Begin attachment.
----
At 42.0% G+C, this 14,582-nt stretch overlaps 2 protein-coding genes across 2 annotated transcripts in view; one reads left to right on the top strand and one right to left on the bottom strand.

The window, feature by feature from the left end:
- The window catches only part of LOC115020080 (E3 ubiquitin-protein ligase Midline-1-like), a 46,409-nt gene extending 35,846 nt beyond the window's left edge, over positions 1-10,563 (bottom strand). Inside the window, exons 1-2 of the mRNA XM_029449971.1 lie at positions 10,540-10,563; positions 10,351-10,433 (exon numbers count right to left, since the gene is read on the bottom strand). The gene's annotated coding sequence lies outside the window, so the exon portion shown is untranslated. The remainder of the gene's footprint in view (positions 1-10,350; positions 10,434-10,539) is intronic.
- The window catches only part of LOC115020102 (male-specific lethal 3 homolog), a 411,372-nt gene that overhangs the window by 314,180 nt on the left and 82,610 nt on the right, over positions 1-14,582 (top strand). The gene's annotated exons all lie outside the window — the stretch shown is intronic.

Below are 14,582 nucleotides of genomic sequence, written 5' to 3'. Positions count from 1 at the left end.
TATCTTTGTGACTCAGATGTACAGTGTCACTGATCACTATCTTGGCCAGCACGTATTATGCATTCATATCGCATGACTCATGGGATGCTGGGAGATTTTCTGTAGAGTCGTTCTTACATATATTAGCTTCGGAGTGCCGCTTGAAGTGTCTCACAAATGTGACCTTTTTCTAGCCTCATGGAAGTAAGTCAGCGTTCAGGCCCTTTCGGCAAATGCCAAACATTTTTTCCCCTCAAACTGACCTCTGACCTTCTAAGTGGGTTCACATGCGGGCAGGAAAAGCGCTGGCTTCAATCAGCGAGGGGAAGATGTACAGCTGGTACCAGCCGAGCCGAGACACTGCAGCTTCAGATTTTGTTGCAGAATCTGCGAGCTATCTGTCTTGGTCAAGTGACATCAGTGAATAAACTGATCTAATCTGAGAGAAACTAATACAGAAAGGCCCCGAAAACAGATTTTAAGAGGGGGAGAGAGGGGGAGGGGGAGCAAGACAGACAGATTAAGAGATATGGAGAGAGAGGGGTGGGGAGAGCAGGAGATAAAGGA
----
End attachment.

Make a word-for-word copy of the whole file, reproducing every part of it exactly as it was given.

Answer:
At 42.0% G+C, this 14,582-nt stretch overlaps 2 protein-coding genes across 2 annotated transcripts in view; one reads left to right on the top strand and one right to left on the bottom strand.

The window, feature by feature from the left end:
- The window catches only part of LOC115020080 (E3 ubiquitin-protein ligase Midline-1-like), a 46,409-nt gene extending 35,846 nt beyond the window's left edge, over positions 1-10,563 (bottom strand). Inside the window, exons 1-2 of the mRNA XM_029449971.1 lie at positions 10,540-10,563; positions 10,351-10,433 (exon numbers count right to left, since the gene is read on the bottom strand). The gene's annotated coding sequence lies outside the window, so the exon portion shown is untranslated. The remainder of the gene's footprint in view (positions 1-10,350; positions 10,434-10,539) is intronic.
- The window catches only part of LOC115020102 (male-specific lethal 3 homolog), a 411,372-nt gene that overhangs the window by 314,180 nt on the left and 82,610 nt on the right, over positions 1-14,582 (top strand). The gene's annotated exons all lie outside the window — the stretch shown is intronic.

Below are 14,582 nucleotides of genomic sequence, written 5' to 3'. Positions count from 1 at the left end.
TATCTTTGTGACTCAGATGTACAGTGTCACTGATCACTATCTTGGCCAGCACGTATTATGCATTCATATCGCATGACTCATGGGATGCTGGGAGATTTTCTGTAGAGTCGTTCTTACATATATTAGCTTCGGAGTGCCGCTTGAAGTGTCTCACAAATGTGACCTTTTTCTAGCCTCATGGAAGTAAGTCAGCGTTCAGGCCCTTTCGGCAAATGCCAAACATTTTTTCCCCTCAAACTGACCTCTGACCTTCTAAGTGGGTTCACATGCGGGCAGGAAAAGCGCTGGCTTCAATCAGCGAGGGGAAGATGTACAGCTGGTACCAGCCGAGCCGAGACACTGCAGCTTCAGATTTTGTTGCAGAATCTGCGAGCTATCTGTCTTGGTCAAGTGACATCAGTGAATAAACTGATCTAATCTGAGAGAAACTAATACAGAAAGGCCCCGAAAACAGATTTTAAGAGGGGGAGAGAGGGGGAGGGGGAGCAAGACAGACAGATTAAGAGATATGGAGAGAGAGGGGTGGGGAGAGCAGGAGATAAAGGA